Preambular paragraph eight of the draft refers to the prohibition of poison or poisoned weapons, and asphyxiating, poisonous or other gases, noting that these are ‘serious violations of the laws and customs applicable in armed conflict not of an international character, as reflected in customary international law’. Similar language is employed in the ninth preambular paragraph concerning dum-dum bullets. It is an intriguing reference to the concept of customary international law. There are no references to customary international law in the Rome Statute itself or the elements of Crimes.
Finally, the ninth preambular paragraph notes that the crime of using dum-dum bullets is only committed ‘if the perpetrator employs the bullets to uselessly aggravate suffering or the wounding effect upon the target of such bullets…’ The words ‘uselessly aggravate suffering or the wounding effect’ are already included in the Elements of Crimes for the comparable offence under the international armed conflict provisions. The relevant text of the Elements of Crimes for bullets reads: ‘The perpetrator was aware that the nature of the bullets was such that their employment would uselessly aggravate suffering or the wounding effect.’
Two things are new, however. First, the mental element seems to be significantly narrowed by requiring that the perpetrator ‘employ the bullets to…’ rather than simply be ‘aware that the nature of the bullets was such that…’. Perhaps this is saying the same thing. But in legal texts, if you want to say the same thing, it is better to simply repeat the same words. The other change or addition is the reference to ‘upon the target of such bullets’ following the words ‘uselessly aggravate suffering or the wounding effect’. I don’t understand this one. If you intend to ‘uselessly aggravate suffering or the wounding effect’, it is presumably with respect to ‘the target’. It does not seem theoretically possible to intend to cause harm to something that is not ‘the target’. That’s the whole point of the idea of ‘the target’. These words ‘upon the target of such bullets’ add nothing and may – who knows? – create confusion. I’d be inclined to leave them out.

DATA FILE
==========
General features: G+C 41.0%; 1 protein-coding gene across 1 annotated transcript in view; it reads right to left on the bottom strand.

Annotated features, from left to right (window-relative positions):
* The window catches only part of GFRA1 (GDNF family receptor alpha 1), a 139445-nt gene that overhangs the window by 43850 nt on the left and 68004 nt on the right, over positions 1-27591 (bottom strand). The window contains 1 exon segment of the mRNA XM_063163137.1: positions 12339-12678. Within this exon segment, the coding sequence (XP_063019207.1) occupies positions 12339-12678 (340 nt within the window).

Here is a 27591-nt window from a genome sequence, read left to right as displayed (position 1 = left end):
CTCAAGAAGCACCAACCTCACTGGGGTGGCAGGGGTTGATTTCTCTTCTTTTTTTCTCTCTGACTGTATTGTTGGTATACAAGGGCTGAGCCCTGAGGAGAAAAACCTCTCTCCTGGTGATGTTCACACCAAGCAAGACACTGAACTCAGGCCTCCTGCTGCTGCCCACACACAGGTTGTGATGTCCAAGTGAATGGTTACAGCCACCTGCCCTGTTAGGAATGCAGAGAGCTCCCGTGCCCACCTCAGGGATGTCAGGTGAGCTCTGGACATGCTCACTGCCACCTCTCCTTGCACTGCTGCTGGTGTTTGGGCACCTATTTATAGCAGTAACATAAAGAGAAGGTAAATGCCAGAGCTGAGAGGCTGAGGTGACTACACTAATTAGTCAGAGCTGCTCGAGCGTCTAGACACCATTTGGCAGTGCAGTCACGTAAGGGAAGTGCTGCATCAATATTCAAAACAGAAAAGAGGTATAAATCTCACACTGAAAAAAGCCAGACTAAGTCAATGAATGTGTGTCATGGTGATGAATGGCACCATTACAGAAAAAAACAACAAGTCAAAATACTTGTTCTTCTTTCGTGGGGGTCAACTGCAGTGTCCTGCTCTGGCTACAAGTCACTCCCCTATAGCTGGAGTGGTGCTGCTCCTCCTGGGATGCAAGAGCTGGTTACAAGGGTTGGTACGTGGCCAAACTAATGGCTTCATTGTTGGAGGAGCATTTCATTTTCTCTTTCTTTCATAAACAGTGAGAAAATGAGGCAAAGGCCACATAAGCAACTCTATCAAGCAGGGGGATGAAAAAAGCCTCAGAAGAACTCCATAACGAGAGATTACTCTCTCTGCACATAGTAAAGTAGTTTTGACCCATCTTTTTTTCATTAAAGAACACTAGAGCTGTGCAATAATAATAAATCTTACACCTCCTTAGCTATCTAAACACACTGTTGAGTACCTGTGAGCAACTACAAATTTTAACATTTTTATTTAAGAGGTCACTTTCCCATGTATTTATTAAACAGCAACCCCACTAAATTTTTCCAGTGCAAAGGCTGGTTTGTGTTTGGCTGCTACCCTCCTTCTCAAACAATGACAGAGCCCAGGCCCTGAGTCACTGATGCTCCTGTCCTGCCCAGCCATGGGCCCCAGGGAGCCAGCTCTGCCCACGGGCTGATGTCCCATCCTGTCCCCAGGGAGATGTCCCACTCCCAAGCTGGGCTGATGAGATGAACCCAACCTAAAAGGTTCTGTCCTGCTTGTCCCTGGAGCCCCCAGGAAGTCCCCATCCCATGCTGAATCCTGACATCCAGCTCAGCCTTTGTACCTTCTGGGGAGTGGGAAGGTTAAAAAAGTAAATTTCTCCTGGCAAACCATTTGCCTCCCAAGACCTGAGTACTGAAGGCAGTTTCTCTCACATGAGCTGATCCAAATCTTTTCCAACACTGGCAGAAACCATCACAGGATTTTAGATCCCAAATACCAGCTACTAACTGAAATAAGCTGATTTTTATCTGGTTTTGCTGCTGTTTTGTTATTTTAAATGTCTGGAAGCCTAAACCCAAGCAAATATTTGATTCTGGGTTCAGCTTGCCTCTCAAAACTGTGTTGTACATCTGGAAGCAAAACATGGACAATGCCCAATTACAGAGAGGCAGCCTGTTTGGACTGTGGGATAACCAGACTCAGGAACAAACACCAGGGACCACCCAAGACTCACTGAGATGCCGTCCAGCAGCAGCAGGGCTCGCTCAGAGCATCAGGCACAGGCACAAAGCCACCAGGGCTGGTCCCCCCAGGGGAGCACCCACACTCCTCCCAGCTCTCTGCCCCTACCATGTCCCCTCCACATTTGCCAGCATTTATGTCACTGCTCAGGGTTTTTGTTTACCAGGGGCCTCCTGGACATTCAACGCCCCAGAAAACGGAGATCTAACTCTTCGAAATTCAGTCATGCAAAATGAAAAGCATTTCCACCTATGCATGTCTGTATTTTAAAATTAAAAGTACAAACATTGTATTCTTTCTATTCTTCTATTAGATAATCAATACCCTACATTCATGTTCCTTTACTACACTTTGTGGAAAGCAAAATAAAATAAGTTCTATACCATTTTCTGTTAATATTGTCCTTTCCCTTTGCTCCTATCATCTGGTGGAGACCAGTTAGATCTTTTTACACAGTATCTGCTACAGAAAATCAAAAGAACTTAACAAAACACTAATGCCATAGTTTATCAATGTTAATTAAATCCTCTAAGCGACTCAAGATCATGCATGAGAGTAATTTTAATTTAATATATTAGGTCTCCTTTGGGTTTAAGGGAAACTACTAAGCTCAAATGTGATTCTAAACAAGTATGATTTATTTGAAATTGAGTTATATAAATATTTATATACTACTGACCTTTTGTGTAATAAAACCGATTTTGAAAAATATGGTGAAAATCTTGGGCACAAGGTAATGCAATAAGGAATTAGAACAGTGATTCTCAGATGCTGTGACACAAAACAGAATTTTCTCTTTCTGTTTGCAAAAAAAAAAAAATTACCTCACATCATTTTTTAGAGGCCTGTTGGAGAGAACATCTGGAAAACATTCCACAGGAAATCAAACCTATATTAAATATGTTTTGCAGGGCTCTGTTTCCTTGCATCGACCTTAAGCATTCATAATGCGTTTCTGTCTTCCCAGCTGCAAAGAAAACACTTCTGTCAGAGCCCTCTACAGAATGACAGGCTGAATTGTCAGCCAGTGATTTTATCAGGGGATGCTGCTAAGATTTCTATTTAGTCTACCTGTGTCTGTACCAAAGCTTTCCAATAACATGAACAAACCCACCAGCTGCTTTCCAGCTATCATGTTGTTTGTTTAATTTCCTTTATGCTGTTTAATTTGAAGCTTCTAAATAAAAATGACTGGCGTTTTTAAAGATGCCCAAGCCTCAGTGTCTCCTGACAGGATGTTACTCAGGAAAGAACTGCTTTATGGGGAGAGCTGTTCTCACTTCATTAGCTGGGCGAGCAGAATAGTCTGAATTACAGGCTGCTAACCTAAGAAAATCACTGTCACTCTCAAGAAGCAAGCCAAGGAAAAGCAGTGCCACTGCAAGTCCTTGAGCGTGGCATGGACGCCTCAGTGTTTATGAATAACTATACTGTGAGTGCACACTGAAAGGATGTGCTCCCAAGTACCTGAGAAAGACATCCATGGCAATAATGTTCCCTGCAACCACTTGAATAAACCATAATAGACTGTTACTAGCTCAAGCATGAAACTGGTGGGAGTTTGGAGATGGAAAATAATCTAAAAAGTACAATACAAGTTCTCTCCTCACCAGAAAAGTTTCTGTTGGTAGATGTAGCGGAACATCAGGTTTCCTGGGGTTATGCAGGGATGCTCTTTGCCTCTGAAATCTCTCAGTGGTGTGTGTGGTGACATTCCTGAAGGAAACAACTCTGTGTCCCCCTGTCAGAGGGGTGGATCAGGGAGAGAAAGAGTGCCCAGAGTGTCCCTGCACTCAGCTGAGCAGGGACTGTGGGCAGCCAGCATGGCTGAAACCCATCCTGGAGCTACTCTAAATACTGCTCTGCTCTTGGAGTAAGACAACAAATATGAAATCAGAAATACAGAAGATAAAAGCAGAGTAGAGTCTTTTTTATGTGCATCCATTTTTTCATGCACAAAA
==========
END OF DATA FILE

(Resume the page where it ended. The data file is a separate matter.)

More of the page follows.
It may not matter very much, of course. As I have already said, there have never been any prosecutions for use of prohibited weapons, and there may never be any, at least as far as dum-dum bullets are concerned. Some will say, too, that this is only a resolution. But years from now, a judge may look at these materials and scratch her or his head about what they mean. Perhaps we’ll get some clarity in the days that follow. But I can’t provide any, at least right now.